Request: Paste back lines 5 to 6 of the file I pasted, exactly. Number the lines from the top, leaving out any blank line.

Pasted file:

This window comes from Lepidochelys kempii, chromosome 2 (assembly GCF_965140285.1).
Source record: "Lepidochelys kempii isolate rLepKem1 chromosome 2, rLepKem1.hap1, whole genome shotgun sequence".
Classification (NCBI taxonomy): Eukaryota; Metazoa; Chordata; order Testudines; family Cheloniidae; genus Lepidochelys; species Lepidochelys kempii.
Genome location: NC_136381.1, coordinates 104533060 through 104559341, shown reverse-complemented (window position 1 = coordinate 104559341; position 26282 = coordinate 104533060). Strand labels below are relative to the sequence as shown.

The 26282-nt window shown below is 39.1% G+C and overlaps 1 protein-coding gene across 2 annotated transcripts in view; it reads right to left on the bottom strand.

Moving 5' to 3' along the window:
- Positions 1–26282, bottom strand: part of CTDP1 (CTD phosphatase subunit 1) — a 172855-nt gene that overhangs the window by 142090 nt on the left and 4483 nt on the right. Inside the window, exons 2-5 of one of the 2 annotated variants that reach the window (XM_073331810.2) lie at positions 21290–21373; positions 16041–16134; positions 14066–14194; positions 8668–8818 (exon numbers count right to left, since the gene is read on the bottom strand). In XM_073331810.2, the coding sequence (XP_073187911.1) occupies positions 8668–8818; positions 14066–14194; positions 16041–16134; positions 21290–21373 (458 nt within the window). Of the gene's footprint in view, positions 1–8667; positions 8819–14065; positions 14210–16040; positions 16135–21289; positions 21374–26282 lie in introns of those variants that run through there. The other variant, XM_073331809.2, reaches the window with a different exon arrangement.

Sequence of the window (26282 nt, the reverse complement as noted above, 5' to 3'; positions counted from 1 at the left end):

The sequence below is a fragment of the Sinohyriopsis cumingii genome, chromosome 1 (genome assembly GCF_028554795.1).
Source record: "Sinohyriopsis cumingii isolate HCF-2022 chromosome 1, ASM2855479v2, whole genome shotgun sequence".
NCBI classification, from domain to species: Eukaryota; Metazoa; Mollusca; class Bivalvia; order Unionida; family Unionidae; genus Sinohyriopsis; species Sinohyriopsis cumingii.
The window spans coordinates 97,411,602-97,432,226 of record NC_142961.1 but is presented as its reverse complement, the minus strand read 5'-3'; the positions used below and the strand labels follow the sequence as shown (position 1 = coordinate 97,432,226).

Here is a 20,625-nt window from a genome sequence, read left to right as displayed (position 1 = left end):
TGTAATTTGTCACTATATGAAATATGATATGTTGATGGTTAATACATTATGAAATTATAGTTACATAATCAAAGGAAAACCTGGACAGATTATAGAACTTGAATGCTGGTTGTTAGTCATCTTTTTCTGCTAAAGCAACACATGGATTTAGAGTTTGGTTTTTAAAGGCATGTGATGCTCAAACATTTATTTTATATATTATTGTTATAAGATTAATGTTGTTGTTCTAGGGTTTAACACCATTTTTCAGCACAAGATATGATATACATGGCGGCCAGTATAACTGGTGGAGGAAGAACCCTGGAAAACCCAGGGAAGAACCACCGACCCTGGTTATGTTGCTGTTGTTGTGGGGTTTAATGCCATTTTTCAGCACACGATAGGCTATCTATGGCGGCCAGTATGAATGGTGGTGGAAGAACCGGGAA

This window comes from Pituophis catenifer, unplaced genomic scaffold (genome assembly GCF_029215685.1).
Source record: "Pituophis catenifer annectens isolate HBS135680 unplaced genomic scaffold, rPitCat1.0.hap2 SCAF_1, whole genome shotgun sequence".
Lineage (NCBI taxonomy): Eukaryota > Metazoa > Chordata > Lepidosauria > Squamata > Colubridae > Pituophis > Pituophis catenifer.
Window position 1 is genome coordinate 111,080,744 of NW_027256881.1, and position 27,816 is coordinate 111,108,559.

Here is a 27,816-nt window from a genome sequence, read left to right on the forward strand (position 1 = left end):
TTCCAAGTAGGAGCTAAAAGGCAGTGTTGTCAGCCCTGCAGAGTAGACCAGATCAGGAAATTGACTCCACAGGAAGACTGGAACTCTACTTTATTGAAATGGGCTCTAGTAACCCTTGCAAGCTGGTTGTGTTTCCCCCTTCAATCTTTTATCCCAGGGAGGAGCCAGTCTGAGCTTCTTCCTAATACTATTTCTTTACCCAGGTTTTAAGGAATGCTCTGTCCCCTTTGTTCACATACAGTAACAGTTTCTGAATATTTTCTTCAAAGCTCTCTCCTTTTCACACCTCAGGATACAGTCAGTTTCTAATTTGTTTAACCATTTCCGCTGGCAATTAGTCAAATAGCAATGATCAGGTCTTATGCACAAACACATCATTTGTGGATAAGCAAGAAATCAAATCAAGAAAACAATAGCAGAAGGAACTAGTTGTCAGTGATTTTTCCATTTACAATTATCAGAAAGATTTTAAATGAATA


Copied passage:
The 26282-nt window shown below is 39.1% G+C and overlaps 1 protein-coding gene across 2 annotated transcripts in view; it reads right to left on the bottom strand.

Moving 5' to 3' along the window: